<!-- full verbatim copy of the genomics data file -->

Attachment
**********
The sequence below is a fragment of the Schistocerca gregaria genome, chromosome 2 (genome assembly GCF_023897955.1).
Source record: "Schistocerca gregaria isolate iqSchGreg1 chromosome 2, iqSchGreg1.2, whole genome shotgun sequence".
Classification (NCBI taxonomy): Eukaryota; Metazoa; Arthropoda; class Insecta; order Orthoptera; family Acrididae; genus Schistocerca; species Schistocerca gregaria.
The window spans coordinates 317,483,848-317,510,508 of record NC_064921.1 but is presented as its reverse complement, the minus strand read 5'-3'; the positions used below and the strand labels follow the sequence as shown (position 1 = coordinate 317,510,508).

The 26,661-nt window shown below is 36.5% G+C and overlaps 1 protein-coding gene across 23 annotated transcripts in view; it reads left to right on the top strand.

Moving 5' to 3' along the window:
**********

The sequence below is a fragment of the Schistocerca gregaria genome, chromosome 2 (genome assembly GCF_023897955.1).
Source record: "Schistocerca gregaria isolate iqSchGreg1 chromosome 2, iqSchGreg1.2, whole genome shotgun sequence".
Classification (NCBI taxonomy): Eukaryota; Metazoa; Arthropoda; class Insecta; order Orthoptera; family Acrididae; genus Schistocerca; species Schistocerca gregaria.
The window spans coordinates 317,483,848-317,510,508 of record NC_064921.1 but is presented as its reverse complement, the minus strand read 5'-3'; the positions used below and the strand labels follow the sequence as shown (position 1 = coordinate 317,510,508).

The 26,661-nt window shown below is 36.5% G+C and overlaps 1 protein-coding gene across 23 annotated transcripts in view; it reads left to right on the top strand.

Moving 5' to 3' along the window: